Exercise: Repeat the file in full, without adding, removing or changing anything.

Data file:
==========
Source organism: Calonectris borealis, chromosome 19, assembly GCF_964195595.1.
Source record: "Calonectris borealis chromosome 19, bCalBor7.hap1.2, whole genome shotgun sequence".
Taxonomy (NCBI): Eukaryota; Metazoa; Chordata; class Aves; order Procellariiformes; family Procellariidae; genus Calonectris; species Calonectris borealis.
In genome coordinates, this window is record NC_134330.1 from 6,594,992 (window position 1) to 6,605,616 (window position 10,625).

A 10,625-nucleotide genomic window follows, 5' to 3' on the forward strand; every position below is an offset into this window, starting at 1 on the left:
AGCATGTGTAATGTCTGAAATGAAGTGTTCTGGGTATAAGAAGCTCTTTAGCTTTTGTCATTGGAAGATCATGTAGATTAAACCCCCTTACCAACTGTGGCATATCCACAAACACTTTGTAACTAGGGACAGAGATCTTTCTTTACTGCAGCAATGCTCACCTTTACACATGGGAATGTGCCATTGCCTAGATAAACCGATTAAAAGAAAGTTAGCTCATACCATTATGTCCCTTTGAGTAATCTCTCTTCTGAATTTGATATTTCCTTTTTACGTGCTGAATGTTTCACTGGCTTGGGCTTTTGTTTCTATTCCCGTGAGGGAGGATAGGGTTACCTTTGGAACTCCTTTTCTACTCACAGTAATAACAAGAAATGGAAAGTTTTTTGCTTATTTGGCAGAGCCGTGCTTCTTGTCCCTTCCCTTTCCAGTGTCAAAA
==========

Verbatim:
Source organism: Calonectris borealis, chromosome 19, assembly GCF_964195595.1.
Source record: "Calonectris borealis chromosome 19, bCalBor7.hap1.2, whole genome shotgun sequence".
Taxonomy (NCBI): Eukaryota; Metazoa; Chordata; class Aves; order Procellariiformes; family Procellariidae; genus Calonectris; species Calonectris borealis.
In genome coordinates, this window is record NC_134330.1 from 6,594,992 (window position 1) to 6,605,616 (window position 10,625).

A 10,625-nucleotide genomic window follows, 5' to 3' on the forward strand; every position below is an offset into this window, starting at 1 on the left:
AGCATGTGTAATGTCTGAAATGAAGTGTTCTGGGTATAAGAAGCTCTTTAGCTTTTGTCATTGGAAGATCATGTAGATTAAACCCCCTTACCAACTGTGGCATATCCACAAACACTTTGTAACTAGGGACAGAGATCTTTCTTTACTGCAGCAATGCTCACCTTTACACATGGGAATGTGCCATTGCCTAGATAAACCGATTAAAAGAAAGTTAGCTCATACCATTATGTCCCTTTGAGTAATCTCTCTTCTGAATTTGATATTTCCTTTTTACGTGCTGAATGTTTCACTGGCTTGGGCTTTTGTTTCTATTCCCGTGAGGGAGGATAGGGTTACCTTTGGAACTCCTTTTCTACTCACAGTAATAACAAGAAATGGAAAGTTTTTTGCTTATTTGGCAGAGCCGTGCTTCTTGTCCCTTCCCTTTCCAGTGTCAAAA